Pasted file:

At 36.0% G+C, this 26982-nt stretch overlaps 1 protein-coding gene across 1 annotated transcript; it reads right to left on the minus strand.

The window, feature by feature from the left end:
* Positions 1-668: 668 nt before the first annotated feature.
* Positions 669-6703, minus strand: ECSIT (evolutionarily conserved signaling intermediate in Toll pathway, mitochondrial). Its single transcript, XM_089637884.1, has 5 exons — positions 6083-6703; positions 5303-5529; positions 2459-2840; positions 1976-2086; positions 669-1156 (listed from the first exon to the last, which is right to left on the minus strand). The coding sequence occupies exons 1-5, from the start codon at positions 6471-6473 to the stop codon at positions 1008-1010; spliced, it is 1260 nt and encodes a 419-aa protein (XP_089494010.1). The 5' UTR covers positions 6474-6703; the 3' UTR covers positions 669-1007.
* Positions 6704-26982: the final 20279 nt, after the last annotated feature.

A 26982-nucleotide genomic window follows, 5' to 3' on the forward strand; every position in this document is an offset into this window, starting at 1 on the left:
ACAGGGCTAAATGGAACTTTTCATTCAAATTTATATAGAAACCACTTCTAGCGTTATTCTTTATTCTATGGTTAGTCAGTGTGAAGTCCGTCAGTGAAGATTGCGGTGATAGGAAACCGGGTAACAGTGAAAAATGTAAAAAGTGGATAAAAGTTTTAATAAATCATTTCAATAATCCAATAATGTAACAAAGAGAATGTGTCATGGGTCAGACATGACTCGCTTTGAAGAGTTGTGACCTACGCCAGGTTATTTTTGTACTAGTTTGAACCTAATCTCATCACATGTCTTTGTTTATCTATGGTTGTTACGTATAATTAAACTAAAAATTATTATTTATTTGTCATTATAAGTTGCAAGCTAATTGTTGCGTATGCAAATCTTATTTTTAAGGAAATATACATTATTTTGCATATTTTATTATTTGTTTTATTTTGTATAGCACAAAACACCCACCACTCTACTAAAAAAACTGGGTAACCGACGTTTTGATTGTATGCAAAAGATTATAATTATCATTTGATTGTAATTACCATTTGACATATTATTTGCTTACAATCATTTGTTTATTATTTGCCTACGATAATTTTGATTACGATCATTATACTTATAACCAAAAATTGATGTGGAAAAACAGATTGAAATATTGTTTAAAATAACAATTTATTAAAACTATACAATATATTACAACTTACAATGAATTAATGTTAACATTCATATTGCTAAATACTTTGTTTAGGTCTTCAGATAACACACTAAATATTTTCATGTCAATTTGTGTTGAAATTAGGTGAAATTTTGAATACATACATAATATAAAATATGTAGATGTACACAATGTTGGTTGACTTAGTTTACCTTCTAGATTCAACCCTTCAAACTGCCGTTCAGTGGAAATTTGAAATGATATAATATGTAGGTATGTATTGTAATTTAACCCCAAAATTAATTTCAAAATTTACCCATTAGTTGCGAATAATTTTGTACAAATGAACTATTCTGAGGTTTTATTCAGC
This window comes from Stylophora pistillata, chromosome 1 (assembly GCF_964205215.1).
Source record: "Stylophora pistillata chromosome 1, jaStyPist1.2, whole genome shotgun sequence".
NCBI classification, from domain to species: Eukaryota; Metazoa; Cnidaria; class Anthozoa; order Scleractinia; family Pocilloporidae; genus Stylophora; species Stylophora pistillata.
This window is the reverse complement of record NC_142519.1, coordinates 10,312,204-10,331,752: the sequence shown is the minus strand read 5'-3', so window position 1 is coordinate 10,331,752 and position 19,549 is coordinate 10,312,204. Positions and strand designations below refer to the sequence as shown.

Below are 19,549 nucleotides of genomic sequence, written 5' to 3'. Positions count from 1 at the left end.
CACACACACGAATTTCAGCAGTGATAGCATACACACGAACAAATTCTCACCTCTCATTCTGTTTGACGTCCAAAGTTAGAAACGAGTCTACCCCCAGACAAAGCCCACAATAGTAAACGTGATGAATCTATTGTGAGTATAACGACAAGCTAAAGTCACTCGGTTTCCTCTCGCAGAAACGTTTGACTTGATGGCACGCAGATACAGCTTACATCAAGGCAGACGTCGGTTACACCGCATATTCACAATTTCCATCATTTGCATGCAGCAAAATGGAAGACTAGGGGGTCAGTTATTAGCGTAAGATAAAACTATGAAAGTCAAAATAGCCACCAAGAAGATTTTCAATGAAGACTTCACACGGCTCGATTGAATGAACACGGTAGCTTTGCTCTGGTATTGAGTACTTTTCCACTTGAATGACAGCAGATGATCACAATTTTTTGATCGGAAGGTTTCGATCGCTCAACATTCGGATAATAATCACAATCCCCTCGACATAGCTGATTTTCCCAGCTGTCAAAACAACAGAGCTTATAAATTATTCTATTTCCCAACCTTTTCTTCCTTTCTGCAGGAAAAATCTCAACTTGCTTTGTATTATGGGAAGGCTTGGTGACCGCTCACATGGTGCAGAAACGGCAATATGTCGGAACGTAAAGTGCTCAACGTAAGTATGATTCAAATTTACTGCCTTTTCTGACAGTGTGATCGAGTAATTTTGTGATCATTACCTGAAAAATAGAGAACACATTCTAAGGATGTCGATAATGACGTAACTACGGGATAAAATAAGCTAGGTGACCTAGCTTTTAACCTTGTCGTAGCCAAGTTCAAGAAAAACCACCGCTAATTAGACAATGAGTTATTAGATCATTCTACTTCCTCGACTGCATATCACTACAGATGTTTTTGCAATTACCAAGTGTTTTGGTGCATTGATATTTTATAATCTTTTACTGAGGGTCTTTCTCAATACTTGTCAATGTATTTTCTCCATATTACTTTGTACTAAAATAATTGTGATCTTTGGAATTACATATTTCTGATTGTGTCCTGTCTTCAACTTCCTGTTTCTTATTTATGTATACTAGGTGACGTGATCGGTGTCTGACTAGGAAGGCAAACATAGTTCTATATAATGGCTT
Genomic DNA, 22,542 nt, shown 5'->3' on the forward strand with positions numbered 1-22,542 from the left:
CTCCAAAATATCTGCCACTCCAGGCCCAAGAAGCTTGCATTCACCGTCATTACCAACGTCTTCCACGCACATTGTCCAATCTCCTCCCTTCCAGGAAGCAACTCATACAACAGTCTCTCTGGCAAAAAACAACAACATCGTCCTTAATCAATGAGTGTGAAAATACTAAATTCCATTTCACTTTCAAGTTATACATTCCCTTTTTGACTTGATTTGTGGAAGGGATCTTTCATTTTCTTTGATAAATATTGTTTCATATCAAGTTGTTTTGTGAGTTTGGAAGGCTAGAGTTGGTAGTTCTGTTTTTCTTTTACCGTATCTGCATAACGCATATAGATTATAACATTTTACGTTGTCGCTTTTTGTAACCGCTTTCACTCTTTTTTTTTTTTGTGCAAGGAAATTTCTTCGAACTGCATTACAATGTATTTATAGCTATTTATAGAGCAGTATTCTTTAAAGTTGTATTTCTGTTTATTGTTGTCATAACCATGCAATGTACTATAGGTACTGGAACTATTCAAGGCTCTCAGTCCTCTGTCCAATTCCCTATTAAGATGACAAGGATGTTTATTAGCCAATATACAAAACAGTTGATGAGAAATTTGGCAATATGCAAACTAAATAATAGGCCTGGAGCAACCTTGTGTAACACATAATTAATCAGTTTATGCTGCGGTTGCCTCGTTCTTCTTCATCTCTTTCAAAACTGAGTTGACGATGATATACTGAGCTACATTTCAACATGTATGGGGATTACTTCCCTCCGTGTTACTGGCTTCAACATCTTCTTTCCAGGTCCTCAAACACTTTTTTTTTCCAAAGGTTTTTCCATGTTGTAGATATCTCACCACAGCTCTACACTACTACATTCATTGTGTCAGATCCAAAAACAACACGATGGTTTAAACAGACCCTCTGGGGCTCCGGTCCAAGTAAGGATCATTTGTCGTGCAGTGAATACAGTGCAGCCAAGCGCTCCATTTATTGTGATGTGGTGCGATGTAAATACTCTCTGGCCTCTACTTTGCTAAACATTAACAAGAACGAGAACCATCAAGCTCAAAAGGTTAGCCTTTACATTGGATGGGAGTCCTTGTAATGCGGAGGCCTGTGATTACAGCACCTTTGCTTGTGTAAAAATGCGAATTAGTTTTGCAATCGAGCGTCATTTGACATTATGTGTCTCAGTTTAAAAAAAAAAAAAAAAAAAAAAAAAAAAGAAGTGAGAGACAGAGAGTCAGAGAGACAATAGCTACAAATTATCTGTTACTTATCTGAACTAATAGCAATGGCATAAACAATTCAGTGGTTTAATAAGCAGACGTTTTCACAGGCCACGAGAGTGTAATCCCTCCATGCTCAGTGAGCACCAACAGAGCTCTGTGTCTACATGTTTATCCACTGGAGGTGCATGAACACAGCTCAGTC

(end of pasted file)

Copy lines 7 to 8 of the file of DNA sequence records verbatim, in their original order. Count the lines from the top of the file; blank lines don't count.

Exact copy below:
ACAGGGCTAAATGGAACTTTTCATTCAAATTTATATAGAAACCACTTCTAGCGTTATTCTTTATTCTATGGTTAGTCAGTGTGAAGTCCGTCAGTGAAGATTGCGGTGATAGGAAACCGGGTAACAGTGAAAAATGTAAAAAGTGGATAAAAGTTTTAATAAATCATTTCAATAATCCAATAATGTAACAAAGAGAATGTGTCATGGGTCAGACATGACTCGCTTTGAAGAGTTGTGACCTACGCCAGGTTATTTTTGTACTAGTTTGAACCTAATCTCATCACATGTCTTTGTTTATCTATGGTTGTTACGTATAATTAAACTAAAAATTATTATTTATTTGTCATTATAAGTTGCAAGCTAATTGTTGCGTATGCAAATCTTATTTTTAAGGAAATATACATTATTTTGCATATTTTATTATTTGTTTTATTTTGTATAGCACAAAACACCCACCACTCTACTAAAAAAACTGGGTAACCGACGTTTTGATTGTATGCAAAAGATTATAATTATCATTTGATTGTAATTACCATTTGACATATTATTTGCTTACAATCATTTGTTTATTATTTGCCTACGATAATTTTGATTACGATCATTATACTTATAACCAAAAATTGATGTGGAAAAACAGATTGAAATATTGTTTAAAATAACAATTTATTAAAACTATACAATATATTACAACTTACAATGAATTAATGTTAACATTCATATTGCTAAATACTTTGTTTAGGTCTTCAGATAACACACTAAATATTTTCATGTCAATTTGTGTTGAAATTAGGTGAAATTTTGAATACATACATAATATAAAATATGTAGATGTACACAATGTTGGTTGACTTAGTTTACCTTCTAGATTCAACCCTTCAAACTGCCGTTCAGTGGAAATTTGAAATGATATAATATGTAGGTATGTATTGTAATTTAACCCCAAAATTAATTTCAAAATTTACCCATTAGTTGCGAATAATTTTGTACAAATGAACTATTCTGAGGTTTTATTCAGC
This window comes from Stylophora pistillata, chromosome 1 (assembly GCF_964205215.1).